Marjorie is a lonely young girl, struggling to keep her family afloat after the death of her mother. Amidst going to school she runs her late mother’s laundry shop, which is failing under the intrusive eye of local yoga master and wannabe business entrepreneur Mr Saubertuck, who wants to convert the property into a fiver-star spa resort.

Trapped in an endless cycle of soaps and suds and unable to come to terms with her grief, the things that used to fulfil her no longer make her happy. Marjorie is unaware, however, that a certain ghost also feels lost and alone. Wendell is relatively new to the Ghost World and cannot seem to fit in or obey the many rules of the ghostly realm, so instead he seeks the companionship of a human. Can the odd combination of a laundromat and ghosts really help them both?

Sheets is Brenna Thummler’s first original graphic novel and shows her creative depth and range. The artwork is beautiful, lightly toned for Marjorie’s narrative and washed in pale blue for Wendell’s. A particularly memorable moment, however, is shown in only a few pages where the comic shifts to stark black and white as Wendell’s inability to discuss his death results in a wild and wonderful childlike interpretation of his demise. Indeed, with themes of death and acceptance, Sheets is a story of two children that need each other in order to heal.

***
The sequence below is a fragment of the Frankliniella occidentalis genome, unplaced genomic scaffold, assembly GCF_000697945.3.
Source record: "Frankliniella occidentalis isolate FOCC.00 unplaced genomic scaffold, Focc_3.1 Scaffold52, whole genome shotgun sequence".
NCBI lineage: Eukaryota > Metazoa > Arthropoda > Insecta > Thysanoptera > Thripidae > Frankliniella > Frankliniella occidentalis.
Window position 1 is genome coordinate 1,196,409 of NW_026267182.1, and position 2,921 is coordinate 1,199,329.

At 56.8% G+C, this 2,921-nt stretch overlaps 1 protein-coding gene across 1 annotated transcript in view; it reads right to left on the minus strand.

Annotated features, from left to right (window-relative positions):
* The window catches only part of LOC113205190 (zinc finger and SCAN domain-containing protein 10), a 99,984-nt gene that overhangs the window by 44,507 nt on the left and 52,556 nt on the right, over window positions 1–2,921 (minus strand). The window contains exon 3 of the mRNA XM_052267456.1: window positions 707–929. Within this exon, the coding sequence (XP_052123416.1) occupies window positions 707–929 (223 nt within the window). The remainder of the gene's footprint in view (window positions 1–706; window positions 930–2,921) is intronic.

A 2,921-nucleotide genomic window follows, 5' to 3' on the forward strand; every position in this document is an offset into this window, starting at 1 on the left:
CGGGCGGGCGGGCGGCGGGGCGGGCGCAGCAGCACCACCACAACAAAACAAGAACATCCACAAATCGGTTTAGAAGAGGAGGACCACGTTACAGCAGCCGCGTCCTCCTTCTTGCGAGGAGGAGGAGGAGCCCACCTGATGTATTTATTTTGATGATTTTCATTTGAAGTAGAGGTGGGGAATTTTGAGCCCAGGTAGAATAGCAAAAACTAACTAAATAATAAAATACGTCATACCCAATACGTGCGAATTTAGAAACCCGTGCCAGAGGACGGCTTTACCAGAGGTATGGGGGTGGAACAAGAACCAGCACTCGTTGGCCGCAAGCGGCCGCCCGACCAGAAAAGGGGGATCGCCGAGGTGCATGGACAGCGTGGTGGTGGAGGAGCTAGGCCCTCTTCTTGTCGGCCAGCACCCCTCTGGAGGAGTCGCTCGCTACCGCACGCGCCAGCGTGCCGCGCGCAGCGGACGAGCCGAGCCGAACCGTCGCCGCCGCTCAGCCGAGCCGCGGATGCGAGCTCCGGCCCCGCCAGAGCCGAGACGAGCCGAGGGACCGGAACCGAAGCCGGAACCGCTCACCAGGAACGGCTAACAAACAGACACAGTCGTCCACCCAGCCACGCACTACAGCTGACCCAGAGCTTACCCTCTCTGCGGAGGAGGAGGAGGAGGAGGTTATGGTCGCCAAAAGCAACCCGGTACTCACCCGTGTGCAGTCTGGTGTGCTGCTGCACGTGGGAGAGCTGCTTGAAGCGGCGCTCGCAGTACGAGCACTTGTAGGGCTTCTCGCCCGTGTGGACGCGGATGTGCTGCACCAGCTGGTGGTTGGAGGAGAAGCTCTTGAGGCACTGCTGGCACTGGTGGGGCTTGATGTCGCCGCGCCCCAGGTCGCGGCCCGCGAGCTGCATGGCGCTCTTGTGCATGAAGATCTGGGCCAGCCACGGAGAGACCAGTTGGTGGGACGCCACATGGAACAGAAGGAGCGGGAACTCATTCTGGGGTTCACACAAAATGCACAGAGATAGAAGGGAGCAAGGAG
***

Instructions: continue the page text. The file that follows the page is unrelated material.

Despite its serious themes, Sheets is a heartwarming and often funny graphic novel. The ghosts offer a humorous insight to the world of the dead, as instead of depicting them as ghoulish representations of their human identity, Thummler draws the ghosts as Halloween costumes; simply a white sheet with black dots for eyes. The simplicity makes the little details added to their characters all the more amusing, from the police ghosts, to the backwards caps and floral head-banded youth ghosts. Similarly, despite his meddling and villainy, the over the top Mr Saubertuck also provides much of the comedy, making the story a wonderful combination of loss, life and laughter.

Sheets is important as an all-ages adventure that tackles the difficult topic of bereavement, unexpectedly powerful, offering both characters a personal journey through life and death. The cast may be colourful, or in some cases crisp and white, but the story is as simple and satisfying as freshly pressed linen, as a story of friendship, of a bond that stretches far beyond the afterlife, and the book itself. Marjorie’s life wrapped up in dirty laundry may seem ghoulishly mundane but the experience of reading Thummler’s work was not, it is hauntingly mesmerising and well worth a read.